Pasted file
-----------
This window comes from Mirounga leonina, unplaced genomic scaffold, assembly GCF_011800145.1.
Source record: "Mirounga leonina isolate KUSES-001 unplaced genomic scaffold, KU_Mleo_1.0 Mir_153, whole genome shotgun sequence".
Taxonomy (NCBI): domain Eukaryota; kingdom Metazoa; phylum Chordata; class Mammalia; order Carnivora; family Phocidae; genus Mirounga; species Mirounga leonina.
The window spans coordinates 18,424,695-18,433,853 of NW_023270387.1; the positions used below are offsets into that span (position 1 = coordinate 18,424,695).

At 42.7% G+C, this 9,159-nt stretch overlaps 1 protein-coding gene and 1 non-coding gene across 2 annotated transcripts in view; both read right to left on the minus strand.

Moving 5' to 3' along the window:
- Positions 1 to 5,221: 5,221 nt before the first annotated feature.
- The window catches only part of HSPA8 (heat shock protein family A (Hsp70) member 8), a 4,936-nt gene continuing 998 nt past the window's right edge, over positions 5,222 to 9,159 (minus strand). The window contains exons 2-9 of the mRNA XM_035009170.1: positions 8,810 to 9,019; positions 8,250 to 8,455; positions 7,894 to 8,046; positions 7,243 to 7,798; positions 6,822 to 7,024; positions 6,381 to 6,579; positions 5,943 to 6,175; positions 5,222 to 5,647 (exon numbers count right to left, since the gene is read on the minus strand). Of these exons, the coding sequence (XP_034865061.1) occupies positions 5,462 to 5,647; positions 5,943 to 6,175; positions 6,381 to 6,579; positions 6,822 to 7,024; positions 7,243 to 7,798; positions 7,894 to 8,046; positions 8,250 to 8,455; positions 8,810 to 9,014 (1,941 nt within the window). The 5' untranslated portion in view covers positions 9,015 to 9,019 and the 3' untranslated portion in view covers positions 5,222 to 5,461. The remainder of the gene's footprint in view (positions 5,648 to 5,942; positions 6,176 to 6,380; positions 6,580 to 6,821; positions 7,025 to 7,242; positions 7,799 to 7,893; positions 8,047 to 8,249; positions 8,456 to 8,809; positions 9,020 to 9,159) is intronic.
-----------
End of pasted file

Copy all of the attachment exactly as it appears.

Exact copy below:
This window comes from Mirounga leonina, unplaced genomic scaffold, assembly GCF_011800145.1.
Source record: "Mirounga leonina isolate KUSES-001 unplaced genomic scaffold, KU_Mleo_1.0 Mir_153, whole genome shotgun sequence".
Taxonomy (NCBI): domain Eukaryota; kingdom Metazoa; phylum Chordata; class Mammalia; order Carnivora; family Phocidae; genus Mirounga; species Mirounga leonina.
The window spans coordinates 18,424,695-18,433,853 of NW_023270387.1; the positions used below are offsets into that span (position 1 = coordinate 18,424,695).

At 42.7% G+C, this 9,159-nt stretch overlaps 1 protein-coding gene and 1 non-coding gene across 2 annotated transcripts in view; both read right to left on the minus strand.

Moving 5' to 3' along the window:
- Positions 1 to 5,221: 5,221 nt before the first annotated feature.
- The window catches only part of HSPA8 (heat shock protein family A (Hsp70) member 8), a 4,936-nt gene continuing 998 nt past the window's right edge, over positions 5,222 to 9,159 (minus strand). The window contains exons 2-9 of the mRNA XM_035009170.1: positions 8,810 to 9,019; positions 8,250 to 8,455; positions 7,894 to 8,046; positions 7,243 to 7,798; positions 6,822 to 7,024; positions 6,381 to 6,579; positions 5,943 to 6,175; positions 5,222 to 5,647 (exon numbers count right to left, since the gene is read on the minus strand). Of these exons, the coding sequence (XP_034865061.1) occupies positions 5,462 to 5,647; positions 5,943 to 6,175; positions 6,381 to 6,579; positions 6,822 to 7,024; positions 7,243 to 7,798; positions 7,894 to 8,046; positions 8,250 to 8,455; positions 8,810 to 9,014 (1,941 nt within the window). The 5' untranslated portion in view covers positions 9,015 to 9,019 and the 3' untranslated portion in view covers positions 5,222 to 5,461. The remainder of the gene's footprint in view (positions 5,648 to 5,942; positions 6,176 to 6,380; positions 6,580 to 6,821; positions 7,025 to 7,242; positions 7,799 to 7,893; positions 8,047 to 8,249; positions 8,456 to 8,809; positions 9,020 to 9,159) is intronic.